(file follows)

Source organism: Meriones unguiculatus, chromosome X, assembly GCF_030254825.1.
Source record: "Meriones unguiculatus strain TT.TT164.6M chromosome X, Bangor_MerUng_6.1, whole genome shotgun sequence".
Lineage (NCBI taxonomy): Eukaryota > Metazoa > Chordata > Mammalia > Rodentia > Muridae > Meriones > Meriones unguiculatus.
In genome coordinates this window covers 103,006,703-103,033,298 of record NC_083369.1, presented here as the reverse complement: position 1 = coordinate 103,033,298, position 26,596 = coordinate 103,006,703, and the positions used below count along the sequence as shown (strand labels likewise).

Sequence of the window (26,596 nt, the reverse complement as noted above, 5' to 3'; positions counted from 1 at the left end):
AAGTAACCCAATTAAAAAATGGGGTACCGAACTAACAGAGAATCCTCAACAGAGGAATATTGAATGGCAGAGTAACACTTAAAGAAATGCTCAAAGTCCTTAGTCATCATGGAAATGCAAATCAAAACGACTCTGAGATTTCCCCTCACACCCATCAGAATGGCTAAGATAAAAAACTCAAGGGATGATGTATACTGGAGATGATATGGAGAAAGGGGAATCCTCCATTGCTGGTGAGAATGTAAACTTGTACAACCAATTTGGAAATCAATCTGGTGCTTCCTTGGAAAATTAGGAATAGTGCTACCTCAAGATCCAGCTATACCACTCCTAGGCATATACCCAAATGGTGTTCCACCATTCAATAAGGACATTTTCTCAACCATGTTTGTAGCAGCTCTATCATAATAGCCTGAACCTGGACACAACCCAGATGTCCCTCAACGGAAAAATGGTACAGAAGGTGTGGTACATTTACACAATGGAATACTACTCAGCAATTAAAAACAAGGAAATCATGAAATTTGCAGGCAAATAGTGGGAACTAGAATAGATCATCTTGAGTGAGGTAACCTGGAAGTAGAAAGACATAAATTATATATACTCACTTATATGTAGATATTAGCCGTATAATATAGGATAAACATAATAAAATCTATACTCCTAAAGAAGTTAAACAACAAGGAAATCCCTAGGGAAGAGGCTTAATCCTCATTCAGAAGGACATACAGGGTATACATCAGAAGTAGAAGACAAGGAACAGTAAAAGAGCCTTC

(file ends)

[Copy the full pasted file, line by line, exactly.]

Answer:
Source organism: Meriones unguiculatus, chromosome X, assembly GCF_030254825.1.
Source record: "Meriones unguiculatus strain TT.TT164.6M chromosome X, Bangor_MerUng_6.1, whole genome shotgun sequence".
Lineage (NCBI taxonomy): Eukaryota > Metazoa > Chordata > Mammalia > Rodentia > Muridae > Meriones > Meriones unguiculatus.
In genome coordinates this window covers 103,006,703-103,033,298 of record NC_083369.1, presented here as the reverse complement: position 1 = coordinate 103,033,298, position 26,596 = coordinate 103,006,703, and the positions used below count along the sequence as shown (strand labels likewise).

Sequence of the window (26,596 nt, the reverse complement as noted above, 5' to 3'; positions counted from 1 at the left end):
AAGTAACCCAATTAAAAAATGGGGTACCGAACTAACAGAGAATCCTCAACAGAGGAATATTGAATGGCAGAGTAACACTTAAAGAAATGCTCAAAGTCCTTAGTCATCATGGAAATGCAAATCAAAACGACTCTGAGATTTCCCCTCACACCCATCAGAATGGCTAAGATAAAAAACTCAAGGGATGATGTATACTGGAGATGATATGGAGAAAGGGGAATCCTCCATTGCTGGTGAGAATGTAAACTTGTACAACCAATTTGGAAATCAATCTGGTGCTTCCTTGGAAAATTAGGAATAGTGCTACCTCAAGATCCAGCTATACCACTCCTAGGCATATACCCAAATGGTGTTCCACCATTCAATAAGGACATTTTCTCAACCATGTTTGTAGCAGCTCTATCATAATAGCCTGAACCTGGACACAACCCAGATGTCCCTCAACGGAAAAATGGTACAGAAGGTGTGGTACATTTACACAATGGAATACTACTCAGCAATTAAAAACAAGGAAATCATGAAATTTGCAGGCAAATAGTGGGAACTAGAATAGATCATCTTGAGTGAGGTAACCTGGAAGTAGAAAGACATAAATTATATATACTCACTTATATGTAGATATTAGCCGTATAATATAGGATAAACATAATAAAATCTATACTCCTAAAGAAGTTAAACAACAAGGAAATCCCTAGGGAAGAGGCTTAATCCTCATTCAGAAGGACATACAGGGTATACATCAGAAGTAGAAGACAAGGAACAGTAAAAGAGCCTTC